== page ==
By Greg Wittbecker, Advisor, CRU Analysis
We have just refreshed our expectations on aluminum for 2021 in our latest of the CRU Aluminum Market Outlook. Here are some of the key takeaways:
Demand Is Strong
The World ex China is into its recovery from the the Covid-19 pandemic. We expect to see sharp year-on-year growth rates during the second and third quarters. Second quarter growth could spike as much as 33% compared to the second quarter of 2020. Third quarter growth will dip to 11%. And the fourth quarter will finish with a year-on-year growth rate of 4.5%. All told, 2021 will average 12% higher than 2020.
China will experience year-on-year growth of 6.8% during 2021.
Supply Coming Up Short of Expectations
The headline is that China’s expected rise in production from Yunnan Province is not completely delivering on its promise. Power shortages driven by drought have forced temporary curtailments and delayed some greenfield projects. A Chinese embargo on Australian coal to feed their Southern Grid coal-fired generation capacity is also constraining the ability to supply extra power into Yunnan to compensate for the lack of hydroelectric generation.
Three months ago, we believed Chinese supply would rise more than 7% for 2021. We have dialed it back to 6.5%, or a loss of up to 500,000 tons. This means Chinese imports of primary metal could eclipse 2020 levels. January-April imports were more than 900,000 tons, up 30% year to date versus 2020.
Outside China, few surprises. Output will rise about 3.7% thanks to Russian greenfield expansions and some creep elsewhere. The market keeps waiting on restarts at these LME prices. The barriers to restarts remain daunting. Long-term power is the sticking point. But some smelters, such as Sao Luis, Brazil (Alcoa-South32), deserve to be watched for clues of possible recovery.
Inventories Are TIGHT
The risk of running out of metal is at its highest level since 2006-2007. North American production is stagnant, and imports are not making up the difference to keep up with higher demand. Fresh imports must come from the LME warehouses in Malaysia, and the backlog of cancelled warrants stretches into October. This means that any new supply won’t arrive until December or early in the first quarter of 2022.
The Bottom Line: A World in Deficit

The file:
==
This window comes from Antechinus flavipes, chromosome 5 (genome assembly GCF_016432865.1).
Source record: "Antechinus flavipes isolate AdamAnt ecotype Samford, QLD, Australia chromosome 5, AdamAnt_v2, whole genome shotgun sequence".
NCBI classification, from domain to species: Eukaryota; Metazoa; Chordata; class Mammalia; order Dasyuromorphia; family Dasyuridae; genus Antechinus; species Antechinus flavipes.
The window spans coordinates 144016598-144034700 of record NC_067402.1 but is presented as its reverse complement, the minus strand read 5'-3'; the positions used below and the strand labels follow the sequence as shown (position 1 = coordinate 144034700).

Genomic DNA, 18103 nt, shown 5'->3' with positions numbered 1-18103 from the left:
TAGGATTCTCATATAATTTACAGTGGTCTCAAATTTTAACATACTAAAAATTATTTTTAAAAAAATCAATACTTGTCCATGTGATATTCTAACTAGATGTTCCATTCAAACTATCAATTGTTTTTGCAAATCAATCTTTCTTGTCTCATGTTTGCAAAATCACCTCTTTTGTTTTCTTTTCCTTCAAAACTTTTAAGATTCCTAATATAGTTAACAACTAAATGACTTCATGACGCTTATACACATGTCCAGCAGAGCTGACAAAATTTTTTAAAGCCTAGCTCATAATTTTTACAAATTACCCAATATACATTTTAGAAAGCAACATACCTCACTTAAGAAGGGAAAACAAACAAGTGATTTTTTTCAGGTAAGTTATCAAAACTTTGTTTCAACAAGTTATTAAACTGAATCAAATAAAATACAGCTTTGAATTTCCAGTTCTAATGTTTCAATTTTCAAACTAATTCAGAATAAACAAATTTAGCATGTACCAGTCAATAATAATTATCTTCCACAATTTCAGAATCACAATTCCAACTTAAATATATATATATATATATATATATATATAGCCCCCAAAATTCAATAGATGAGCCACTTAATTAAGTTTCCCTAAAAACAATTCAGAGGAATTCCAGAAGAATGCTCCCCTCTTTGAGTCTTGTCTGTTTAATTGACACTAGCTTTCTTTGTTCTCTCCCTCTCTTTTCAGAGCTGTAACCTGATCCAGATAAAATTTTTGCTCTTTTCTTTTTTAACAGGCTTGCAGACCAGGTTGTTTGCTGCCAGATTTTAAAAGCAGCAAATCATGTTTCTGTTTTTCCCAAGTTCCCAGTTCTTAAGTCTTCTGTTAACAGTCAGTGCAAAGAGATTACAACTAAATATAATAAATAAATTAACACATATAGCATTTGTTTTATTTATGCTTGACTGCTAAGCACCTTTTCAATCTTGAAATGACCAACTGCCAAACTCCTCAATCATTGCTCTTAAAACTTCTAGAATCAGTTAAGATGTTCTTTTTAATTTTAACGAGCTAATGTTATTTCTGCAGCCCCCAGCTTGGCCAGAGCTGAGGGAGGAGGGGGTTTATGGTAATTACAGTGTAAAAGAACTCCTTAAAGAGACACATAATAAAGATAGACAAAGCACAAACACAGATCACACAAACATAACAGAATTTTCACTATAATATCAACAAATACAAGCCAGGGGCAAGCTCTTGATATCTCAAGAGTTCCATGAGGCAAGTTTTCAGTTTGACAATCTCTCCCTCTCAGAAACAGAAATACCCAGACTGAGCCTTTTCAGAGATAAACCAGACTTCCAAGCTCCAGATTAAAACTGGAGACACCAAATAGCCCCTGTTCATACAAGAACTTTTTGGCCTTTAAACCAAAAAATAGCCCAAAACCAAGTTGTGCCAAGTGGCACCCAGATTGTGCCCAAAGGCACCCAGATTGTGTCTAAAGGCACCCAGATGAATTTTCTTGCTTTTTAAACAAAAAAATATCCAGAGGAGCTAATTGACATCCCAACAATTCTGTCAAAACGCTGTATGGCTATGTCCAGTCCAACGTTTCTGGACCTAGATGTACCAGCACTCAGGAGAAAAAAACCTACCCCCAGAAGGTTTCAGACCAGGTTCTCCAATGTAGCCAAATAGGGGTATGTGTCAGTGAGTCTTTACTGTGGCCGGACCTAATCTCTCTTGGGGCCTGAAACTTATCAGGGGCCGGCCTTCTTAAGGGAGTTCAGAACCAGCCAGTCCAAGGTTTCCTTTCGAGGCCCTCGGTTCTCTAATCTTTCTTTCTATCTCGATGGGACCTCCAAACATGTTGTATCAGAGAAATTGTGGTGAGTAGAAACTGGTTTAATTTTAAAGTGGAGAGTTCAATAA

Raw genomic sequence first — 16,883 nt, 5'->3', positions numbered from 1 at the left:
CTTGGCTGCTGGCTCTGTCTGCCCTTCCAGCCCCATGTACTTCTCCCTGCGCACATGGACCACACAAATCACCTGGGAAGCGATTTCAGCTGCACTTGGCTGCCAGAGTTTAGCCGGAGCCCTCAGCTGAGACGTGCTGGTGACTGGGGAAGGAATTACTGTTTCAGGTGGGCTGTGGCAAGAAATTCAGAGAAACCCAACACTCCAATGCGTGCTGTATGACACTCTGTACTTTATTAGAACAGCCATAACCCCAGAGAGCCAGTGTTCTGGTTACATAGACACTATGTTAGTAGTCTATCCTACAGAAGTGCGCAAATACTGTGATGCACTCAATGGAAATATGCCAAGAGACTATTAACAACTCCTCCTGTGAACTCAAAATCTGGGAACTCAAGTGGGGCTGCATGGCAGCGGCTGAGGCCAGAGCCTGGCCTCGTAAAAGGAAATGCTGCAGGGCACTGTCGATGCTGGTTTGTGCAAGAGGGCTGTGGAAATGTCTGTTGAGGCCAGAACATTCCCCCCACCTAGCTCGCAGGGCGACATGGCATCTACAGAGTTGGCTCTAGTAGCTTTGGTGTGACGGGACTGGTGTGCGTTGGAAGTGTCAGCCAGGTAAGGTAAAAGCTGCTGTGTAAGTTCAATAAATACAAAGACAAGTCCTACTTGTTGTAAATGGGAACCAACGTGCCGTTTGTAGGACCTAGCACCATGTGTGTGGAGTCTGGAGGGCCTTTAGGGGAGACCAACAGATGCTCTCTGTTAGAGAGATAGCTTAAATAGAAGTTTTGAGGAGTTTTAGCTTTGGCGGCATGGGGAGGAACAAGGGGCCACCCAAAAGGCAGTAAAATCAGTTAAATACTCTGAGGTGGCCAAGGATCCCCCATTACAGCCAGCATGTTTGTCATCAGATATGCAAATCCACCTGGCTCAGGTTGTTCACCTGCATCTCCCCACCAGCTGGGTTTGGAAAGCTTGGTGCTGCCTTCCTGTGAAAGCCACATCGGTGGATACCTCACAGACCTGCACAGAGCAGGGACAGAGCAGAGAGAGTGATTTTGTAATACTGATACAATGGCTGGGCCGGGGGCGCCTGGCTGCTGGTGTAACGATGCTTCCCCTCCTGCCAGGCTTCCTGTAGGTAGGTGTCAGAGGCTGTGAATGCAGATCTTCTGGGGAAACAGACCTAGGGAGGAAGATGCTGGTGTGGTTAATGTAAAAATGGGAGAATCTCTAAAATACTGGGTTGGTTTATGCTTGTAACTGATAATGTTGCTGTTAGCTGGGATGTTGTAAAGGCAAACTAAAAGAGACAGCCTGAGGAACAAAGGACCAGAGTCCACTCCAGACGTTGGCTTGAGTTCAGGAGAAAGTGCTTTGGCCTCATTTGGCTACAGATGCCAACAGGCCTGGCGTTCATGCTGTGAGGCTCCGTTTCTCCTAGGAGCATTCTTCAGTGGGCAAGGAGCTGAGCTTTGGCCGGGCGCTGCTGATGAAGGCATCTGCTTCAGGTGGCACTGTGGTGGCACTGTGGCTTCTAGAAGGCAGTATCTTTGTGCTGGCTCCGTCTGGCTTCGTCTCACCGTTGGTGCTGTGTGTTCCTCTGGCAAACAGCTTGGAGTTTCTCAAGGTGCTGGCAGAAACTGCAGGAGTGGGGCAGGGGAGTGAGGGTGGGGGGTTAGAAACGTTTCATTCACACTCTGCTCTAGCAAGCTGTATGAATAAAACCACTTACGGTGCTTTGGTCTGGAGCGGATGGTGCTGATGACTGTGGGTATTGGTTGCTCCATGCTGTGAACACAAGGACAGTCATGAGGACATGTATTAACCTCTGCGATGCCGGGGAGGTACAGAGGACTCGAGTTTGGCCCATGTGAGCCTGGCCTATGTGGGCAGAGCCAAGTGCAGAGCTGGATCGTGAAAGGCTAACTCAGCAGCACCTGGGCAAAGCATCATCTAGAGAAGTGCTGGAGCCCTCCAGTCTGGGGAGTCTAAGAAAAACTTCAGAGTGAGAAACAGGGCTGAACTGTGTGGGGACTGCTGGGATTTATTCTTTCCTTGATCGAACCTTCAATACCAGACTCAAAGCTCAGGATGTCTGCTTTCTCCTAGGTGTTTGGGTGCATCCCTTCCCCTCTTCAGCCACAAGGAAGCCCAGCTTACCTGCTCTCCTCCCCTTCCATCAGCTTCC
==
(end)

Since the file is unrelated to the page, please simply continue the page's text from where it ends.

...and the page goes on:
CRU expects the 2021 global balance to record a small deficit of 35,000 metric tons versus the surplus of 40,000 metric tons forecast last month. China will be balanced while the World ex China will experience a deficit of 350,000 metric tons.
LME and Physical Aluminum Premiums Remain Well Supported
The LME is still taking aim at $2,600 per metic ton on the three-month contract, with prices likely to test $2,500 per metric ton over the next 45 days. Any pullback is likely late in the third quarter. And that might be relatively modest (e.g., $2,300 per metic ton).
Premiums continue to firm. CIF Japan premiums for the third quarter are settling at $185/ton over LME, which pushes implied CIF U.S. port replacement towards $275-290/ton. That equates to Midwest premium at 27 cents/pound once Section 232 duties and inland freight are factored in.
EU premiums are also firm as the three major deficit regions (U.S.-EU-North Asia) engage in a tug of war for the discretionary exports from the LME, MENA and Russia.
Greg Wittbecker joined CRU in January 2018 after retiring from Alcoa, where he was Vice President of Industry Analysis and Managing Director of Alcoa Beijing Trading, based in Shanghai, China. His career spans 35 years in the aluminum industry, having also held senior commercial and management roles at Cargill, Wise Metals and Koch Supply and Trading. Greg brings perspective on the entire aluminum supply chain from bauxite to aluminum finished products and will be a regular contributor to SMU going forward. He can be reached at email@example.com
Request more information about this topic.
Learn more about CRU’s services at www.crugroup.com
Greg WittbeckerRead more from Greg Wittbecker
Latest in Steel Products Prices North America
SMU Price Ranges: Sheet Slips Again on Strike, But Is a Bottom in Sight?
Sheet prices slipped again this week on news of the United Auto Workers (UAW) strike and continued caution among some consumers.
HRC vs. Galv Price Spread Widened This Summer
The spread between hot-rolled coil (HRC) and galvanized sheet base prices widened throughout the summer as hot rolled prices declined faster than those of galvanized.
SMU Price Ranges: Sheet Slips Again on UAW Strike Fears
Sheet prices fell across the board ahead of what many market participants predict will be a strike by the United Auto Workers (UAW) later this week.
Nucor Lowers Plate Prices by $40/t
Nucor Corp. will lower plate prices by $40 per ton ($2 per cwt) with the opening of its October order book.
SMU Price Ranges: Sheet Prices Move Lower, No Bottom Yet
Sheet prices have fallen this week, after a small pause last week when prices saw mixed results. Tags have now been largely trending lower since July.